Generalizations on the cure and properties of thermosetting polymers have been formulated in terms of cure-property relationships the underlying concept for which is that transition temperatures rise with increasing chemical conversion. The relationships are summarized in four diagrams: 1) the isothermal time-temperature-transformation (TTT) cure diagram, 2) the continuous heating time-temperature-transformation (CHT) cure diagram, 3) the conversion-temperature-property (TgTP) diagram, and 4) the glass transition temperature (Tg) vs. conversion diagram. The relationships may be used to molecularly design thermosetting systems so as to optimize cure processes and glassy state properties. Glassy state properties studied vs. conversion have included modulus, density, rubber modification, and microcracking, and the dynamics of submolecular motions as represented by physical aging and transitions.

Simulation of Pharmaceutical Blister Pack Thermoforming Using a Non-Isothermal Integral Model
Roy Christopherson, Benoît Debbaut, Yves Rubin, May 2000

A potential material change for a pharmaceutical blister pack requires costly and time consuming re-validation. One of the major issues associated with this is moisture vapour barrier of a formed blister to guarantee an acceptable shelf life of the packaged drugs. This study considers a non-isothermal FEM analysis of the forming process, using the new model incorporated into the simulation software Polyflow, taking into account plug assist forming. This is validated on current materials before being used for the new material. A new post processor is used to calculate the moisture barrier of each blister, and evaluate the potential benefit of using a new material for medical packaging.

Drawing of Nylon 6,6 and Ultrahigh Molecular Weight Polyethylene Fibers in Supercritical CO2
Terry Hobbs, Alan J. Lesser, May 2000

The drawing of nylon 6,6 and ultrahigh molecular weight polyethylene (UHMWPE) fibers has been studied at elevated temperatures in a CO2 environment in the supercritical phase regime. With nylon, the CO2 increases the crystallinity and orientation of the fiber significantly resulting in 30% higher strength values. With UHMWPE fibers, the ultimate strength is only increased slightly. However, the modulus can be improved by 50% in comparison to air drawn fibers at the same temperature. For both polymer fibers, temperature has a large effect on the final structure and the engineering properties of the fiber.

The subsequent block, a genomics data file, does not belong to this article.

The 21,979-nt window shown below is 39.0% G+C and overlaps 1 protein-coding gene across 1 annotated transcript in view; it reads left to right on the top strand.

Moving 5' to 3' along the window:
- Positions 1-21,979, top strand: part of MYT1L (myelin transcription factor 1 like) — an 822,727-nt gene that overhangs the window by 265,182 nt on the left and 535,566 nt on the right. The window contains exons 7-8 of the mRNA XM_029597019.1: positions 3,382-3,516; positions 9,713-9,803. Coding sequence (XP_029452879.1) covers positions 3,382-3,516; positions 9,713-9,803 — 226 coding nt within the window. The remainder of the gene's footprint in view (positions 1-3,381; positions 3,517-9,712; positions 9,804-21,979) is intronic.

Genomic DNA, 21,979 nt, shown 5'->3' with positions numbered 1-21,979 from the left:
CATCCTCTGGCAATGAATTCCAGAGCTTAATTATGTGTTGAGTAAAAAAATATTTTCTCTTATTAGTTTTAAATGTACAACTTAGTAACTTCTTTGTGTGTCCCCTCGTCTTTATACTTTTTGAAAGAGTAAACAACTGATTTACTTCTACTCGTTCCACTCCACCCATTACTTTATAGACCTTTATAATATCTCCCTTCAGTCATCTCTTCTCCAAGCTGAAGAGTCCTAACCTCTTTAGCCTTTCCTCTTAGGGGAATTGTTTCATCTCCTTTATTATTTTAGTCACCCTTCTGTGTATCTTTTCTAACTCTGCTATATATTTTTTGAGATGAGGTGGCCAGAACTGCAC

Measurements and Modeling of Rheological Properties of Biodegradable PBS/CO2 Solutions
Dmitry Ladin, Chul B. Park, Simon S. Park, Hani E. Naguib, May 2000

The purpose of this research is to study the pressure drop profiles of biodegradable polybutylene succinate (PBS)/CO2 solutions in a slit die and to measure the rheological properties of the solutions as a function of the blowing agent concentration. A slit die with four pressure transducers has been designed to describe the effects of shear rate, temperature, pressure, and gas content on the shear viscosity and extensional viscosity of the flowing PBS/CO2 solutions. The low shear rate viscosity of the pure polymer was measured using a cone and plate rheometer. Extensive experiments were conducted to investigate the polymer/gas solution viscosities at five different shear rates, three temperatures and five gas contents. Cross-Carreau model and generalized Arrhenius equation were used to describe the shear-viscosity behaviors of PBS/CO2 solutions. The extensional viscosity of solution was modeled based on Cogswell's equation.

Transient Process in the Melting Section of Reciprocating Extruder
K.L. Yung, Yan XU, May 2000

Screw in-line plastic injection moulding machine has been so widely used in industry that optimization of the injector design will have great impact to industry as a whole. However, admit the extensive use of plastic injection moulding machine in industry, most studies in the injector design were based on extruders which were simpler to model. In the analysis of mass flow in the injection screw, it is founded similar to that of an extruder with reciprocating effect. This paper studies the transient model for the melting process, which is one of the most important sections in the reciprocating extruder. Based on this transient model, factors affecting the melting speed in reciprocating extruders are very clear. They include screw rotating speed, screw axial movement speed, barrel thickness, barrel heat capacity, temperature of heater and polymer, etc. The model was used to simulate conditions made by Donovan [1], Some phenomena observed by Donovan in his experiments[1] were explained,. It also proves that this model is correct and applicable. Based on this model, we also concluded that to get better quality product, low rotation speed, long rotating time could be helpful. In addition, the heat capacity of the barrel affects the transient process of melting in a way that, the thinner the barrel the better. This transient model together with other models to be presented will be very helpful for controlling the whole plasticating process in reciprocating extruders in an effort to get better product quality.

A Physico-Mathematical Model for the Dispersion Process in a Co-Rotating Intermeshing Twin Screw Extruder
J. Flecke, H. Potente, K. Kretschmer, May 2000